Jim W. commented... Talk to me about losing my gut size. It appears that I have a lot of fatty tissue there. And, yes my diet now includes meat, eggs, etc. Not much plant food.
Jim, I’m glad that you’re paying attention to the size of your waistline. Your growing “gut,” as you put it, is a sign that you’re accumulating visceral abdominal fat. And that needs your attention. BIG TIME!
Most of the time, your body packs away extra dietary fat and calories as subcutaneous fat. That's the fat right under the skin. It collects on your thighs, hips, and backside, etc. From a health perspective, these fluffy pockets of fat are mostly NOT dangerous. (Notice that I said “mostly.” Because any excess body fat is a liability.)
Your gut though, my friend, is a hot mess.
Some of the fat around your middle -- including your muffin top -- is subcutaneous. But there’s a good chance that you’ve accumulated visceral abdominal fat too.
Visceral abdominal fat – which I’ll call VAT -- is different than the subcutaneous fat that you can see on your middle. VAT lies deep within your abdomen, surrounding your organs. It’s often described as “hard fat” or “hidden fat.” And unfortunately, it's much more than a cosmetic problem.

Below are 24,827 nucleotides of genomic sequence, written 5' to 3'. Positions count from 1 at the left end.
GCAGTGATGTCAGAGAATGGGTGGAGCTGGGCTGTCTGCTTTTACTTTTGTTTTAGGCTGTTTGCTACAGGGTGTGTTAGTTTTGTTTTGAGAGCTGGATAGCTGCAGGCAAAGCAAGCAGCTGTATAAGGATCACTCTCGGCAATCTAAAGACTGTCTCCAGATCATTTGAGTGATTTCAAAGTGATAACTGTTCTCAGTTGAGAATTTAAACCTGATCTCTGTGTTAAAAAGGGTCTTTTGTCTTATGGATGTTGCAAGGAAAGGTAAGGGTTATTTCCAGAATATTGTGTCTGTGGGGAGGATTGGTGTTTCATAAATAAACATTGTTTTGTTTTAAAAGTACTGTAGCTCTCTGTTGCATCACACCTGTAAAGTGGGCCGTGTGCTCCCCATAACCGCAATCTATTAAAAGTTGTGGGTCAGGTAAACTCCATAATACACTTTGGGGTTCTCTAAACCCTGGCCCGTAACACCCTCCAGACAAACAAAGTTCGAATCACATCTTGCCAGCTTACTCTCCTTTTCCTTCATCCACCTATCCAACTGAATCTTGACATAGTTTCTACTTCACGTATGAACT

Your DNA often determines where you store your fat. How your parents and grandparents carried their body fat (or not) plays a big part in how you carry yours. If you could have picked your parents on this one, that would have been a blessing.
White women generally carry more VAT than African American women do. People of European origin tend to have more VAT. East Asians (Chinese, Japanese and Koreans) have more VAT than they do subcutaneous fat. So, they appear to be thinner than Americans, but they may actually be at greater health risk.
Here are some other things we know about VAT:
- Generally, men have more VAT compared to pre-menopausal women.
- Menopause increases accumulation of VAT.
- Fast weight gain and re-gained weight is gained as VAT.
- VAT increases the amount of unstable plaque in the arteries that can cause a heart attack of stroke.
- VAT spills fat into your blood, so the high fat content of the blood remains 24/7. Not good.
How do I know if I have VAT?
Take your waist measurement: Wrap a tape measure around your waist just above your hip bones. For women, 35 inches or more means you're at risk for health problems stemming from VAT. For men, the number is 40 inches or more.
Here are some of the dangers of having too much VAT:
- VAT causes high blood pressure, high cholesterol, and insulin resistance.
- VAT causes glucose to back up in the bloodstream, which damages blood vessels and can lead to diabetes.
- VAT increases your risk of breast cancer, colon cancer, and pancreatic cancer.
- VAT releases harmful inflammatory molecules to the brain. People with too much VAT have a higher risk of developing dementia later in life.
- VAT interferes with how your lungs work. So, VAT makes it difficult to breathe.